fredag 31. januar 2014

St. Dyregod

St. Aidan frå St. Aidans katedralen.
Biletet er henta frå Wikimedia Commons.
Det er tatt av Andreas F. Borchert (CC-BY-SA-3.0)
I dag er det minnedagen til Aidan av Ferns, eller Máedóc eller Moeog, som han også vert kalla. Aidan var biskop og klostergrunnleggar i Irland og Wales på 5-600-talet. På mange måtar framstår Aidan som ein ganske vanleg irsk helgen, altså ein person som kjem frå dei høgare laga av samfunnet og har eit livsløp som i stor grad framstår som legendarisk. Katolsk.no kan fortelje dette om Aidan:
Aidans legende er et fint eksempel på at en helgens livshistorie skildres etter mønster av Kristi liv. Hans fødsel blir forutsagt av Irlands store profet og vismann, Finn MacCumaill, hans unnfangelse blir fulgt av drømmer om en mirakuløs stjerne og en blendende stråle fra himmelen lyser på det stedet hvor han ble født. Hans visdom i ungdommen er stor, han tilbringer lang tid i ensom bønn, tiltrekker seg disipler, drar til Roma (= Jerusalem), hvor alle klokkene ringer uten menneskelig medvirkning, han gjør mirakler, inkludert å gå på vannet, gjør løv om til brød og fisk og bringer en død jente tilbake til livet
Dette stemmer nok, men eg vil legge til at det nesten kan minne litt om dagens Chuck Norris-vitsar. Høyr berre på desse utdraga frå Lives of Irish Saints:
Moeog asked leave of David to return to Ireland. And when he came to Ireland he said : Take me back to where David is, that he may show me who is to be my confessor. But the boatmen were not willing to return. Moeog leaped out of the boat, and walked from wave to wave,[1] 
An army invaded Ui Cennselaig one day, and all the territory took refuge with Moeog in his sanctuary (termon). Moeog drew a line with his bachall round the kine, and the army stopped from pursuing the cattle, except one of the (invading) chiefs, and he died as soon as he had passed the line. And the army, seeing this, returned to its own borders; and the kine remained with Moeog.[2]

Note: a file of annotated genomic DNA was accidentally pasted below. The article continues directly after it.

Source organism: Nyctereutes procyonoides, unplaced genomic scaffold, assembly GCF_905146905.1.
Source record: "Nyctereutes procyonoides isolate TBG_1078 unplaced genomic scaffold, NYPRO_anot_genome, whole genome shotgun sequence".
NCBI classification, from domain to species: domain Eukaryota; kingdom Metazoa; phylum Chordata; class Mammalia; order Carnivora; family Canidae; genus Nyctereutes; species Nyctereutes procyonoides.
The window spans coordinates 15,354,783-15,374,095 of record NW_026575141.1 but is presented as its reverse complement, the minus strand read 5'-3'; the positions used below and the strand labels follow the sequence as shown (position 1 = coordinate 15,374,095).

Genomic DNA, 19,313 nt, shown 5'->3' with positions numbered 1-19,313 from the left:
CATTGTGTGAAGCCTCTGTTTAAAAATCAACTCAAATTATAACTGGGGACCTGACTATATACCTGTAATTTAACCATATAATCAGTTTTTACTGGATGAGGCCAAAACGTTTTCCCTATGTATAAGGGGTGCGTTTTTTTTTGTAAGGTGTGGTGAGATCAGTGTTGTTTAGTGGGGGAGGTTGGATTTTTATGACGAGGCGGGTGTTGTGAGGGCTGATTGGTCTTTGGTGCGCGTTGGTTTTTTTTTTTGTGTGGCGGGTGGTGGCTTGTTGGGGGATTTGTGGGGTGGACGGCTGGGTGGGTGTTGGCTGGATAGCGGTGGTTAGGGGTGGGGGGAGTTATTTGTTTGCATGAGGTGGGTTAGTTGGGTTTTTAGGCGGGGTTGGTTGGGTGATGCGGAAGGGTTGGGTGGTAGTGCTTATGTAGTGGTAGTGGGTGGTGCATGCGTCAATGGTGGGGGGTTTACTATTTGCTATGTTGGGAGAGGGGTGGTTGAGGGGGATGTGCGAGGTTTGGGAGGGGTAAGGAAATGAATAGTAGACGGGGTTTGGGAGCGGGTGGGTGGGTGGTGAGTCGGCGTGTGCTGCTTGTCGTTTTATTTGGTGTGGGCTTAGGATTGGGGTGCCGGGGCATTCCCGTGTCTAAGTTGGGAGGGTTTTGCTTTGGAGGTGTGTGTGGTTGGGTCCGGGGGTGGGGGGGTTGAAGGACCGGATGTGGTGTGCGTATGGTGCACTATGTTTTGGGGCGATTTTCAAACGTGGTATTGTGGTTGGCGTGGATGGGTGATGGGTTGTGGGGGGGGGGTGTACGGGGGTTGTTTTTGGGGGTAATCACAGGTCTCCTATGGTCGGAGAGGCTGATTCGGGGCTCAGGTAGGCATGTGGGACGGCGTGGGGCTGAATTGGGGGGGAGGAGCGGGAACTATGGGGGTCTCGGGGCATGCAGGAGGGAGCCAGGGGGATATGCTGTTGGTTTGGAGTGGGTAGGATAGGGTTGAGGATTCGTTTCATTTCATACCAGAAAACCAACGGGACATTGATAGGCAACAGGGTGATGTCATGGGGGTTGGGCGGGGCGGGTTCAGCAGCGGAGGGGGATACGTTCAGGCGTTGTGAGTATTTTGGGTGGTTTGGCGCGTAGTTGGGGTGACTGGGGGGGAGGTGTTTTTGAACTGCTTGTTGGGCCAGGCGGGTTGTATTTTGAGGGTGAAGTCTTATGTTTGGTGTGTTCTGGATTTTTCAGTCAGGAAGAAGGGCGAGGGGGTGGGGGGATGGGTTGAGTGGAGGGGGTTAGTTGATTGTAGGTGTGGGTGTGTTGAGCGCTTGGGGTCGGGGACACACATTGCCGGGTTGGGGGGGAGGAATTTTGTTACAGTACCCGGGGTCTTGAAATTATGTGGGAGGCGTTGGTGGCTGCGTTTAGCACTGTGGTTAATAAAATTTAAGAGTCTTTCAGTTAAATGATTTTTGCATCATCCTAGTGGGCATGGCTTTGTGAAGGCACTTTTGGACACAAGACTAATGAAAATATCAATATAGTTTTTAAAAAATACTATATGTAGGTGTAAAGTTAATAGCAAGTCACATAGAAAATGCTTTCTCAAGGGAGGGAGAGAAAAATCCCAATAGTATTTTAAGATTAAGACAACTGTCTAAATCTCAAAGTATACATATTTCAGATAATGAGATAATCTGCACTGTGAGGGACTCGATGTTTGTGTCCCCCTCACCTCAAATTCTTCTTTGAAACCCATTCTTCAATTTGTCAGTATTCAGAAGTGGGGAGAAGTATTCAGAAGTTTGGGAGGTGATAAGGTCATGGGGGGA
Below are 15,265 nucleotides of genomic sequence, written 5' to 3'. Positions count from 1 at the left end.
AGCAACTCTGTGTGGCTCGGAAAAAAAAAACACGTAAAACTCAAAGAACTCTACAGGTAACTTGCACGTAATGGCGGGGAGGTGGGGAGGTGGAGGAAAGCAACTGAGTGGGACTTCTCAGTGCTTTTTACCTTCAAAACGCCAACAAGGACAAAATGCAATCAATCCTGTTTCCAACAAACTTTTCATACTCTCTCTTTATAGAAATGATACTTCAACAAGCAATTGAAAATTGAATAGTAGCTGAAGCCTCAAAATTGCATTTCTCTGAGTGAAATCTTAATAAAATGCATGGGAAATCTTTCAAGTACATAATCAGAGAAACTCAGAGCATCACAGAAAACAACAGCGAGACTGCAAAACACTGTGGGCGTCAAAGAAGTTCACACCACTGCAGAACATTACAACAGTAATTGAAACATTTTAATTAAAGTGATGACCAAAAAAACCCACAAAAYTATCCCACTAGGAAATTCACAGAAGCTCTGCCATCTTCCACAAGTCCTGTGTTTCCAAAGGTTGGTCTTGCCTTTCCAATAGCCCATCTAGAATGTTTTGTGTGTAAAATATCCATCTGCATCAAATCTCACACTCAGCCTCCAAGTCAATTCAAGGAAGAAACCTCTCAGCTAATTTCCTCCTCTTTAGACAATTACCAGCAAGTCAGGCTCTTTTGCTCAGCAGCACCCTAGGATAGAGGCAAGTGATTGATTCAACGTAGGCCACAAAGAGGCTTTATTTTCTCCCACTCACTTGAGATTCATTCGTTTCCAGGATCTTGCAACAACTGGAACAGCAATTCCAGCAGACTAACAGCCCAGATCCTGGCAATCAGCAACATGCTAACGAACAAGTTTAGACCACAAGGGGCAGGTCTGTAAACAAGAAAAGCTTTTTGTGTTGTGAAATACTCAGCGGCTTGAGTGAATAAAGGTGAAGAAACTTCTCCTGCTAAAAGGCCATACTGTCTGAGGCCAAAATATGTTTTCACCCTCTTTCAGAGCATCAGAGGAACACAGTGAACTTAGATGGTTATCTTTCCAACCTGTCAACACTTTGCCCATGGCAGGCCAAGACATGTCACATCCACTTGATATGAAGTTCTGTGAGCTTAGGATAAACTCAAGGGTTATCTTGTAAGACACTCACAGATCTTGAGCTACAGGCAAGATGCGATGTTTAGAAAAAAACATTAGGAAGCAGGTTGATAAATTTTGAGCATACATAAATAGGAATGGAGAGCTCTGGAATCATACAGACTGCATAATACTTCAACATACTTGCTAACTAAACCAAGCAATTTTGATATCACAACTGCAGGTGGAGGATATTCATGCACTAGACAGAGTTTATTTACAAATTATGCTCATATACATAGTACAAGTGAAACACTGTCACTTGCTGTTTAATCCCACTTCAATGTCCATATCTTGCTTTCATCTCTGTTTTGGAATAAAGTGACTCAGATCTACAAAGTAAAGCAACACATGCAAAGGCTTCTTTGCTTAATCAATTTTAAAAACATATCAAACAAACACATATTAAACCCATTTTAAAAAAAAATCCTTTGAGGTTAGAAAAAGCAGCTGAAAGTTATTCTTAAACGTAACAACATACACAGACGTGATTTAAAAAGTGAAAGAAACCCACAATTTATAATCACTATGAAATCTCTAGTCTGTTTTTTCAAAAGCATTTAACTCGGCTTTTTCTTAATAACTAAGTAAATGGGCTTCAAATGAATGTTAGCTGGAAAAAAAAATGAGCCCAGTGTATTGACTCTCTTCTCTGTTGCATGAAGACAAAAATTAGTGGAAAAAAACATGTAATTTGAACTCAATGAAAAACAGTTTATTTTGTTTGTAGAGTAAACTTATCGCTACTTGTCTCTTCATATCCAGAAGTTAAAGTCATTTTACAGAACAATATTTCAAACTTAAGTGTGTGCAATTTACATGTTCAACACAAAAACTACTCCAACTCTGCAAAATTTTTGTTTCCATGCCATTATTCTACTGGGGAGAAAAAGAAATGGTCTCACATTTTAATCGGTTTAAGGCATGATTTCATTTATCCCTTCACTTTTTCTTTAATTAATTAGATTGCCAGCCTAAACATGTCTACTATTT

And he fasted forty days and nights there, as did Jesus and Elias and Moses ; and it caused in him no weakness or decay.[3] 
One day Moeog was building a church, and he could not find any wright to fashion it. So he blessed the hand of a man of his (monastic) family, named Goban, and he erected the church with wondrous carvings, and brave ornaments, that there was not the like of it (anywhere), and no one in his time surpassed this Goban in Wright s craft.[4] 
One day a thief stole a sheep from Moeog s flock ; and the thief after eating the sheep went to the church to take (an oath on) the relics in it (that he had not stolen it). As he took hold of the relics, the ears of the sheep protruded from his mouth[5] 
Henta frå Wikimedia Commons.
SeneyNatural History Association. (CC-BY-SA-2.0)
Vi kan altså slå fast at ikkje alt i denne biografien kan takast for god fisk, men det er også nokre punkt som er for flotte til å gå forbi, nemleg der han er i samspel med dyr. Først kan vi sjå på korleis han viser kjærleik til sultne ulvar:
Once Moeog was with the shepherds of the king s fort, when they saw eight wolves coming towards the flock of Moeog, and they did obeisance before him, and he saw their wretchedness. I grant, said he, a sheep to each wolf of you ; and they carried them off. The shepherds go to the fort, and complain of Moeog ; and Moeogs foster-mother came out on the green, Moeog was frightened when he saw her, and prayed to God to help him against her. Then eight sheep in colour and fashion like the other sheep were sent, and joined the flock, and it was not known whence they came.[6]
I ei anna historie får ulvane ein kalv når dei er svoltne.[7] Det kan sjå ut som om husdyra ikkje naut like stor kjærleik som dei ville dyra frå Aidan... I sitatet frå katolsk.no over vart det sagt at Aidan gjorde løv om til brød og fisk. Også denne gongen hjalp han ein svolten ulv.